Researchers at Georgia State University stumbled over a disconcerting consequence of neonatal pain. They found that infants who were in the neonatal intensive care unit (NICU) had altered biology that resulted in decreased pain sensitivity as adults. (Science Daily, 2009). What they found was that experiencing pain as an infant influenced the brain’s creation of opioid receptors. Modern pain killers, specifically morphine, work by enacting these receptors, so fewer receptors means the painkillers are less effective and the person requires a higher dose. “The number of invasive procedures an infant experienced in the NICU is negatively correlated with how responsive the child is to morphine later in life; the more painful procedures an infant experienced, the less effective morphine is in alleviating pain” (Science Daily, 2009).
Other studies show that infants retain some level of memory regarding painful procedures and that they react to future painful stimuli more than infants who did not experience an initial painful event. A study led by Hospital for Sick Children (SickKids) researchers has demonstrated that not only do male infants feel pain during circumcision, they remember that pain six months later when they receive their routine vaccination. “This study demonstrates two important findings," says Ms. Taddio. "It shows that infants do in fact feel pain, and that a pain experience in the newborn period can affect pain behaviours later on. Adequate pain relief may prevent these changes. Therefore, every measure should be taken to prevent pain in circumcision and other medical and surgical procedures” (SickKids, 1997).
The increasing levels of and types of pain infants experience as they come into this world are concerning in regards to human dignity, ethics, science and criminology. Two of them particularly impact future violence in the world. The biological consequence of experiencing pain during the neonatal period appears to inherently alter the functioning of the neurological system. This altered state decreases sensitivity to pain and interferes with bonding and intimacy mechanisms, both of which can lead to decreased empathy and lack of boundaries in relationships, which are precursors to violence.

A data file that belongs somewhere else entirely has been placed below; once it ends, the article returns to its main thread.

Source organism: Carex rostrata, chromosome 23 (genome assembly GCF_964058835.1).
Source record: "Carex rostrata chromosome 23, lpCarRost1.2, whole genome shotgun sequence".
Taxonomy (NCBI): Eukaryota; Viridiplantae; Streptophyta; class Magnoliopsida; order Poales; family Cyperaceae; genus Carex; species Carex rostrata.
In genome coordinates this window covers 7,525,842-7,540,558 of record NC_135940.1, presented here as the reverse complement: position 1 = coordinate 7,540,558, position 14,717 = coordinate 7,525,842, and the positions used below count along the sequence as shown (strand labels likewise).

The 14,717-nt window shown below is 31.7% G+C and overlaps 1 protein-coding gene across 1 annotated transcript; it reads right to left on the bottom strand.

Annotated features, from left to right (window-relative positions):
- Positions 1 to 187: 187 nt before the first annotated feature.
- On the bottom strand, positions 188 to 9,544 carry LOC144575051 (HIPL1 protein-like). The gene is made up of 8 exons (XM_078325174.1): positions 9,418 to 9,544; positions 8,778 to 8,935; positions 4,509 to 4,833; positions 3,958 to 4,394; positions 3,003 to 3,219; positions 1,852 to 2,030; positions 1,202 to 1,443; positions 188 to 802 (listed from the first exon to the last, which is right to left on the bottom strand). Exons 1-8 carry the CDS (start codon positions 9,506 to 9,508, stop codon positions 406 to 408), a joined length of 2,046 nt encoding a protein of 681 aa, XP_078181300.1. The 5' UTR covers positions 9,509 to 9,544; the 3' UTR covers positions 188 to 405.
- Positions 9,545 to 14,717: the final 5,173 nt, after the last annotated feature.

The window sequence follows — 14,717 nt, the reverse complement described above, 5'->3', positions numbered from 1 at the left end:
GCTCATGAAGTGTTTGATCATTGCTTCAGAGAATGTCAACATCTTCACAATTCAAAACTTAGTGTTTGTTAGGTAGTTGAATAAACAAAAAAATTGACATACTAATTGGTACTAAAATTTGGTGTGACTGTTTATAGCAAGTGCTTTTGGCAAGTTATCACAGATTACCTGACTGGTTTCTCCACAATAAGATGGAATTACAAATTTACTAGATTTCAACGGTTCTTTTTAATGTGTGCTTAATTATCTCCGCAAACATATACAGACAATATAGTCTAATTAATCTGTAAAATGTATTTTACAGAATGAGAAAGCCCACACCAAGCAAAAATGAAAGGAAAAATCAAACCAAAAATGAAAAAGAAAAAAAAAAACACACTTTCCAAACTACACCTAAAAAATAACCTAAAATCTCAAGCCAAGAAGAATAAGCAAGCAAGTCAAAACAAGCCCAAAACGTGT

But the cycle will not stop there. Violence begets violence. As was noted in this week’s discussion, seeing domestic violence affects the brain. So not only is this an issue of tertiary alteration at birth, but that person could potentially continue the cycle of abuse by becoming violent within a family unit and exposing the next generation of children (who likely also experienced pain at birth) to additional violence. As generations perpetrate this cycle, the violence will continue to escalate, which can be seen by the rapidly increasing rates of violence in our nation. By going back to the beginning and replacing the violence and pain with peace and comfort, the cycle of violence can be eradicated. In all seriousness, then, peace on earth really can begin at birth.
Graham, M. "Intrauterine Crying," British Medical Journal, vol. 1 (May 31, 1919): p.675. Menacker, F., Hamilton, E. B. (2010). Recent trends in cesarean delivery in the united states. NCHS Brief; Centers for Disease Control, number 35, March 2010.
Russell, P.M.G. "Vagitus Uterinus: Crying in Utero," The Lancet, vol. 1 (1957): pp.137-138.
Ryder, G.H. "Vagitus Uterinus," American Journal of Obstetrics & Gynecology, vol. 46 (1943): pp.867-872.Science Daily. (2009). Pain changes sensitivity in adults. Science Daily. Retrived May 1, 2010, from http://www.sciencedaily.com /releases/2009/09/090927130048.htm
SickKids. (1997). Study shows that infants feel and remember circumcision pain. The Hospital for Sick Children; February 28, 1997.